• Several methods for implementing a SOWC are known. Struts, rocker arms, rollers or sprags are various features that can be used to selectively couple or decouple the links of the clutch. 4 and 5 illustrate in cross-section a SOWC that chooses between a freewheeling operation and a fully locked operation in accordance with the present disclosure. The SOWC feature 100 includes a first link 105 , a second link 110 , a selection plate 115 , a selection plate operating feature 120 , a first engaging element 130 , a second engagement element 135 , two return springs 140 and two intervention features 150 , The first link 105 , the second link 110 and the selection plate 115 may be rotatable features centered about a common axis of rotation (not shown). Alternatively, one of the links may be fixed but still expose a flat surface so that the other link rotates against it. A preferred form for the limbs 105 and 110 are flat circular plates. The selection plate 115 lies between the two links and generally moves with the second link 110 or stays fixed. The selection plate 115 includes a selector plate operating feature 120 , The selection plate 115 is a small angle of rotation relative to the second link 110 movable to calibrate the selection plate actuation feature 120 provide. The engaging elements 130 and 135 , which are shown as struts in this exemplary embodiment, are rotatable on the second member 110 are localized, are substantially normal to the radius of the links, and provide the optional coupling and decoupling function served by the SOWC. Each engaging element is fixed to an engaging feature 150 in the first link 105 when it is in an up position, and prevents the first link 105 in one direction relative to the second member 110 rotates. Because of the return springs 140 forces applied, the engagement elements are normally in an upward position. The selection plate 115 can be operated relative to the engagement elements, so that the Auswahlplattenbetätigungsmerkmal 120 , can be used to depress one of the engagement elements in a down position. The action of the engagement to stop the relative rotation depends on the geometry of the interacting features. In the present exemplary embodiment, if both engagement features are in the up position, the relative rotation of one member into the other is not possible. If one of the engagement features is in a down position, the clutch may coast freely in the direction normally locked by the engagement feature, which is now in the down position.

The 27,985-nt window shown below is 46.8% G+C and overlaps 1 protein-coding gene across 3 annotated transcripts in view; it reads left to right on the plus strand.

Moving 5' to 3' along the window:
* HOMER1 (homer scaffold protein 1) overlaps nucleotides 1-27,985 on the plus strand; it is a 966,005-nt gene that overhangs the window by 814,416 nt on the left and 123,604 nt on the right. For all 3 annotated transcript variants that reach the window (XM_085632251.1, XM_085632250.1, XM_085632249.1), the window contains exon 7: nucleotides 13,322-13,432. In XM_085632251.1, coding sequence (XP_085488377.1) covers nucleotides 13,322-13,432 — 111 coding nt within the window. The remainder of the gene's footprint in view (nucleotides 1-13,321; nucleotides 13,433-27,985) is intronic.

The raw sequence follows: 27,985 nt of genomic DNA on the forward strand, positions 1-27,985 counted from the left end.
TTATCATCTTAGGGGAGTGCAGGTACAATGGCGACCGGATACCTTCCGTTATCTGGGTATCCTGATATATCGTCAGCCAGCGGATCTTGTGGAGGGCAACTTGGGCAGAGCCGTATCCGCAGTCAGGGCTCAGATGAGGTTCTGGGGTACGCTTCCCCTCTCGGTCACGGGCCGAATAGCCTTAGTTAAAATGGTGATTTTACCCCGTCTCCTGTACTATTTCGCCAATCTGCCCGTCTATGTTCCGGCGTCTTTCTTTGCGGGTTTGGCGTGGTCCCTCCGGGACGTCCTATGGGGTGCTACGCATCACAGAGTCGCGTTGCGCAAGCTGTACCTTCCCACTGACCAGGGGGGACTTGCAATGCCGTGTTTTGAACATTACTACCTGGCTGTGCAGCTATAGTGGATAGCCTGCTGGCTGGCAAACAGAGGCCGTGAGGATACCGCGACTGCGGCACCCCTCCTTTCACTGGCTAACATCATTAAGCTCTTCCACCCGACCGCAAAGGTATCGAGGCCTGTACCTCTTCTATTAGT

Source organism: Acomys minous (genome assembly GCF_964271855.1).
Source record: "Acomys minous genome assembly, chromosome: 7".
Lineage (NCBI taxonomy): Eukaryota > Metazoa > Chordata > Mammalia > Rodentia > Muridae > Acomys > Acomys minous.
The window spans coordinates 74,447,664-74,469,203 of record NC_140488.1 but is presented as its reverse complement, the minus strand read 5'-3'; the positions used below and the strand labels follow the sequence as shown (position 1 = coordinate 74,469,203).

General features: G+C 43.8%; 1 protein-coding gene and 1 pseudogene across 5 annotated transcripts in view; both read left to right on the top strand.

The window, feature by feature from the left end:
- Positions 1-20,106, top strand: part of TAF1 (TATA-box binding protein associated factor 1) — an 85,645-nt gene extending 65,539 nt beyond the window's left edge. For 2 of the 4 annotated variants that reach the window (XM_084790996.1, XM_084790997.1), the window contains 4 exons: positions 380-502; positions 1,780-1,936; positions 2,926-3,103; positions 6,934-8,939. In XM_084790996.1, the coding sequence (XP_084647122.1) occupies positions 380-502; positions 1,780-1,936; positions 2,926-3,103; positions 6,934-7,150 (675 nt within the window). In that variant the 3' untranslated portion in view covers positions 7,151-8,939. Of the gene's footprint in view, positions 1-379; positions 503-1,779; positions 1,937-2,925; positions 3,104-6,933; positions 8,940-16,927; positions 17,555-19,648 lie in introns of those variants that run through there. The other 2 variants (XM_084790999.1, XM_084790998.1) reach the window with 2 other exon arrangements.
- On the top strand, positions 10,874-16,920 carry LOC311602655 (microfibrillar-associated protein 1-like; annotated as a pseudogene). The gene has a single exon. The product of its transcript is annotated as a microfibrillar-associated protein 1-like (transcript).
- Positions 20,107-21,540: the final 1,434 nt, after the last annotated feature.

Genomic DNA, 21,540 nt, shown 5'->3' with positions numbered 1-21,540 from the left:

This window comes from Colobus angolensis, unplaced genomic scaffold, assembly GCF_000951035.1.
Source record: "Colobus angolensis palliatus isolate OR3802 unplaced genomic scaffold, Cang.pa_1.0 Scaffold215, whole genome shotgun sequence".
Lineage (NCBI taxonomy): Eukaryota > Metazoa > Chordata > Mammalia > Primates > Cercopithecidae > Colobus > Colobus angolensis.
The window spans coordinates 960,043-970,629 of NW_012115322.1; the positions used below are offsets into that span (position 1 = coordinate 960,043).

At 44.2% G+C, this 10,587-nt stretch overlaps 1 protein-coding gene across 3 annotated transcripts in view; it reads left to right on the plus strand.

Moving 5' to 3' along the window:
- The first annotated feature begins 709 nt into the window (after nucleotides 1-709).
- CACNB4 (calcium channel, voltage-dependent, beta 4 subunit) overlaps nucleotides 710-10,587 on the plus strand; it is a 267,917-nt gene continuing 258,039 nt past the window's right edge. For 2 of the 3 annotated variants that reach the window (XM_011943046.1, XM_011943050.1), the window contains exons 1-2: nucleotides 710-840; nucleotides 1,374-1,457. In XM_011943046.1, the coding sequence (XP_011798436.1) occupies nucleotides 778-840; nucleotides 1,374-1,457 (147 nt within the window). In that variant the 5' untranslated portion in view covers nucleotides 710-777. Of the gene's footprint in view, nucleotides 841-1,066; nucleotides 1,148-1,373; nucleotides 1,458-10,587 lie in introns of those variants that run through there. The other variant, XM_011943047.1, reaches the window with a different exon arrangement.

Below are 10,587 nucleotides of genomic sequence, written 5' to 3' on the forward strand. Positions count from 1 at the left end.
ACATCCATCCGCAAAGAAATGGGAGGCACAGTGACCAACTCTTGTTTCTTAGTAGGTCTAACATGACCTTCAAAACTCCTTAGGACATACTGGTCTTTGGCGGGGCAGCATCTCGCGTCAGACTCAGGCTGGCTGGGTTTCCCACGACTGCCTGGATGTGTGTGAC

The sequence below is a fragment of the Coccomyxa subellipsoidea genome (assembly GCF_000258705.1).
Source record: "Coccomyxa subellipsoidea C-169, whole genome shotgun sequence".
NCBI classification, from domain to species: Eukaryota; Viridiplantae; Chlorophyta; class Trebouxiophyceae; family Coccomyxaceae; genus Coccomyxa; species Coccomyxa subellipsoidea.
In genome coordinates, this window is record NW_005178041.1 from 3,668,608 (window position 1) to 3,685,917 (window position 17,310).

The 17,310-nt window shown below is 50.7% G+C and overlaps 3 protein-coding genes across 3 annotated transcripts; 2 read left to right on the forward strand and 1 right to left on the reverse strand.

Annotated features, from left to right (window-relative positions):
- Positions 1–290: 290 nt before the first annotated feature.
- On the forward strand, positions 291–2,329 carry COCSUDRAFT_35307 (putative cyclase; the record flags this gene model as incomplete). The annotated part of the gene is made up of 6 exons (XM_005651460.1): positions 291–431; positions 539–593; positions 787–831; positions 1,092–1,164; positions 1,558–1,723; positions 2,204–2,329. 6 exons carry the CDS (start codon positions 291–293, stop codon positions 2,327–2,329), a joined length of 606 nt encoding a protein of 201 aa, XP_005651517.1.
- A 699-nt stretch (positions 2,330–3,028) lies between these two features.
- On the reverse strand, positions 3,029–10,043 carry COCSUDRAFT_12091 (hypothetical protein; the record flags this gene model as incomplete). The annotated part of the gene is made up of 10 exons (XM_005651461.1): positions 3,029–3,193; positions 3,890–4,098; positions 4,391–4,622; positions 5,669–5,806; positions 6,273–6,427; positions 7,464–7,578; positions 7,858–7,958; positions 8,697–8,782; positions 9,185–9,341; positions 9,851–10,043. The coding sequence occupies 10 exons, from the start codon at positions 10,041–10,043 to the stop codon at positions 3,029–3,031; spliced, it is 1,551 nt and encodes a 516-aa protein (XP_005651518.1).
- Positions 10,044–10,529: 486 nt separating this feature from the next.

• 4 illustrates a SOWC feature 100 with an engagement member in a down position and with an engagement member in an upward position. The engagement element 135 is in an up position and is against an intervention feature 150 at. As a result, the first member may 105 not relative to the second link 110 to turn left. However, the engaging element is 130 in a down position. The engagement element 135 sets the rotation of the first link 105 to the right relative to the second link 110 essentially countering zero resistance. When a relative rotation takes place and the first link 105 with the engagement element 135 comes into contact, the pressure generated on the upper, almost horizontal surface of the engagement member 135 a rotation of the engagement member 135 downward. This ratchet movement of the engagement element 135 may continue while subsequent engagement features on the engagement member 135 rotate past.
  • 5 represents the SOWC feature 100 with both engagement elements in an up position. The selection plate 115 is operated relative to the engagement elements, so that no engagement element is depressed. As a result, there is no relative rotation of the first member 105 and the second member 110 possible. Each engaging element is against an engaging feature 150 and opposes a relative rotation in one direction to resist.